New York played a big role on the national stage this week, from the local impact of the president’s tax reform proposal to the state’s part in providing aid to Puerto Rico. But the biggest news in New York – other than construction work getting safer – was the overturned conviction of former state Senate Majority Leader Dean Skelos. While he may be free for now, the Skelos-tons of corruption in his closet may come back to haunt him in a future retrial.

Another conviction overturned

The Skeloses sentenced in 2015Former state Senate Majority Leader Dean Skelos and his son, Adam, are sentenced in 2015. (Arman Dzidzovic)

Being a corrupt lawmaker in Albany has consequences – but they’re not always bad. Former state Senate Majority Leader Dean Skelos, who was arrested alongside his son in 2015 on charges of extortion, bribery and fraud, had his corruption conviction vacated by a federal appeals court on Tuesday. Like the overturned conviction of former Assembly Speaker Sheldon Silver in July, the ruling hinged on the U.S. Supreme Court decision McDonnell v. United States, which set new standards for defining corruption. The 2nd Circuit U.S. Court of Appeals found that the Skeloses’ jury had been improperly instructed under the new standards. But the duo shouldn’t get comfortable – prosecutors intend to retry the case, which could lead to another conviction by a properly instructed jury.

New York City construction bill safely passed

Construction on Manhattan's West Side (thephotobook12345/Shutterstock)

The New York City Council unanimously passed a controversial bill on Wednesday requiring at least 40 hours of safety training for workers on most construction sites. The original bill introduced in January required 59 hours of training, but opponents argued it helped union workers and harmed smaller companies as well as minority- and women-owned businesses who might not be able to cover the costs. After months of talks, the bill that passed included $5 million to assist smaller businesses and extends the implementation timeline.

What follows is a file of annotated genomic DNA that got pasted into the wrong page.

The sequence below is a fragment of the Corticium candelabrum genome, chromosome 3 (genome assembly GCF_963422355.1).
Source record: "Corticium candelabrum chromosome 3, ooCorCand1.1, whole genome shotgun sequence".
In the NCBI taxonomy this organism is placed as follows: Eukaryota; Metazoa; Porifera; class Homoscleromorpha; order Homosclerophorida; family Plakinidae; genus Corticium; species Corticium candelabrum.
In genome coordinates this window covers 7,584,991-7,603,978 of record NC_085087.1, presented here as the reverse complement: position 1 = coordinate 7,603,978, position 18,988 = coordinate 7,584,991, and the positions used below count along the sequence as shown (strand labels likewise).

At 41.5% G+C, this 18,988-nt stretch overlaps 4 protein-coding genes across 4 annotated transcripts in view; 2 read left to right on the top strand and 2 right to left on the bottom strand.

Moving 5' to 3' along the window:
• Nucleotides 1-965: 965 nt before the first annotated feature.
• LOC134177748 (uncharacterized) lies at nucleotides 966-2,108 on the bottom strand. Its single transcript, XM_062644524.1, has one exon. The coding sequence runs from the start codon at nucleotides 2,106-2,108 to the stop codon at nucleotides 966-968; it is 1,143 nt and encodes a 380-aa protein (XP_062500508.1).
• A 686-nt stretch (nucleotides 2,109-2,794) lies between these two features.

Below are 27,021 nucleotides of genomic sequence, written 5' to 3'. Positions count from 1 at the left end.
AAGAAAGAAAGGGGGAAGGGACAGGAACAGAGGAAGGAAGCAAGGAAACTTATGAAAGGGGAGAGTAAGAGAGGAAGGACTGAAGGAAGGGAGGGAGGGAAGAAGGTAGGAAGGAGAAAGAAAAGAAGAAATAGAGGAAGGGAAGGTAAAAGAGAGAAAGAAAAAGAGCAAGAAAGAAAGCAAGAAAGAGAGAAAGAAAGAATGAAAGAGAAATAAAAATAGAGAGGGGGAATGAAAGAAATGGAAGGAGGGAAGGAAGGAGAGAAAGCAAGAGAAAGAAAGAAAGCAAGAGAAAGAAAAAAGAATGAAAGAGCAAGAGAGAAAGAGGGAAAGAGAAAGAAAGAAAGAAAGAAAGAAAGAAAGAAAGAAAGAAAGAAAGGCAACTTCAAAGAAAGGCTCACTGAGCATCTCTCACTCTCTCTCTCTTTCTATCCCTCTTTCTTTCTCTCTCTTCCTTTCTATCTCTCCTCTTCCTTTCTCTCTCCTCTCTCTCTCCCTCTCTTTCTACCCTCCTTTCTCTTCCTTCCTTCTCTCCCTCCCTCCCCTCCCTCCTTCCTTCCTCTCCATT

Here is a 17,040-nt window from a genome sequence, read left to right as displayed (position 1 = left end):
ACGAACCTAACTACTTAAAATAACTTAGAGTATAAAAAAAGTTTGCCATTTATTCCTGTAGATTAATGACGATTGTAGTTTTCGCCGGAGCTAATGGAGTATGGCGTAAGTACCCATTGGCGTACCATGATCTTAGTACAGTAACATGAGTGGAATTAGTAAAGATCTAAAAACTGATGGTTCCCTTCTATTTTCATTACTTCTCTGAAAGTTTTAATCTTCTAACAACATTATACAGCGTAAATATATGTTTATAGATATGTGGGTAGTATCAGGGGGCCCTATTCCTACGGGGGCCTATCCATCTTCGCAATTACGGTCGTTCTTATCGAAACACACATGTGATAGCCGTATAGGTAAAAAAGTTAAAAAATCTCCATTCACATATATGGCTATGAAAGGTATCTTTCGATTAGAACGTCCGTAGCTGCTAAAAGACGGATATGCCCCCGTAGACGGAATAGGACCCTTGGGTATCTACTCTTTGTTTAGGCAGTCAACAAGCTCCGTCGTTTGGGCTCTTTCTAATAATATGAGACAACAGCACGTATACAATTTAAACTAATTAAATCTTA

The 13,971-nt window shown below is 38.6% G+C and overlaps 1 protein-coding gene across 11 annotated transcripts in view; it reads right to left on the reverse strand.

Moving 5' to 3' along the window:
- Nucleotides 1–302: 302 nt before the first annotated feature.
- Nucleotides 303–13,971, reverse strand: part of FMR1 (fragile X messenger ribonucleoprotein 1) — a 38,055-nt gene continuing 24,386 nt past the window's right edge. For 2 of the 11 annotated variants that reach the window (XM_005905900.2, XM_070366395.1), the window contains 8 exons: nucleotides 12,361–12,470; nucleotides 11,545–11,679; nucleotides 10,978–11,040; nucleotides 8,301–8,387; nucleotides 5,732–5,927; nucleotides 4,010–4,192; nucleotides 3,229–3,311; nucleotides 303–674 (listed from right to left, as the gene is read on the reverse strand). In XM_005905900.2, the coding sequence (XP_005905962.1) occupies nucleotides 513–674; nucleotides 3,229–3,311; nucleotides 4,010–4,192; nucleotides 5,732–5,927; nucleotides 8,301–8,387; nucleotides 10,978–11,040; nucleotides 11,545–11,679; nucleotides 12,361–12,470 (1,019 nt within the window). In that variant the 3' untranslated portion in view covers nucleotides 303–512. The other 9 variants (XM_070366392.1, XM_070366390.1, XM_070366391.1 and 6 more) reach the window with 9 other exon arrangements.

New York offers help to Puerto Rico

State Troopers head to Puerto RicoNew York State Troopers depart to aid Puerto Rico's recovery effort. (Kevin P. Coughlin/Office of the Governor)

New York continued its efforts to assist Puerto Rico in the wake of Hurricane Maria. Gov. Andrew Cuomo, Rep. Nydia Velazquez and Assemblyman Marcos Crespo visited the island, and the governor announced a state aid effort headquartered at the Javits Center, where the New York National Guard will be managing donations – including a $1 million gift from Jennifer Lopez. Cuomo also announced a deployment of the guard and state police to Puerto Rico. Given the state’s strong ties, New Yorkers were eager to help with fundraisers held throughout the city.

Tax reform trouble for New York

President Donald Trump’s tax reform plan, unveiled on Wednesday, would repeal the federal tax deduction for state and local taxes, which would harm New Yorkers who rely on the deduction to ease state income tax payments. The plan was quickly criticized by Gov. Andrew Cuomo, who said that losing this would be tantamount to “double taxation.” House members from both parties were wary of the tax plan, and Reps. Tom Reed and Brian Higgins even met with Trump on Tuesday to try to convince him not to remove the deduction. After the plan was released, even more Republican lawmakers voiced their criticism. “It’s clear people on Long Island would definitely lose under this tax reform,” said Rep. Pete King, a prominent Trump supporter.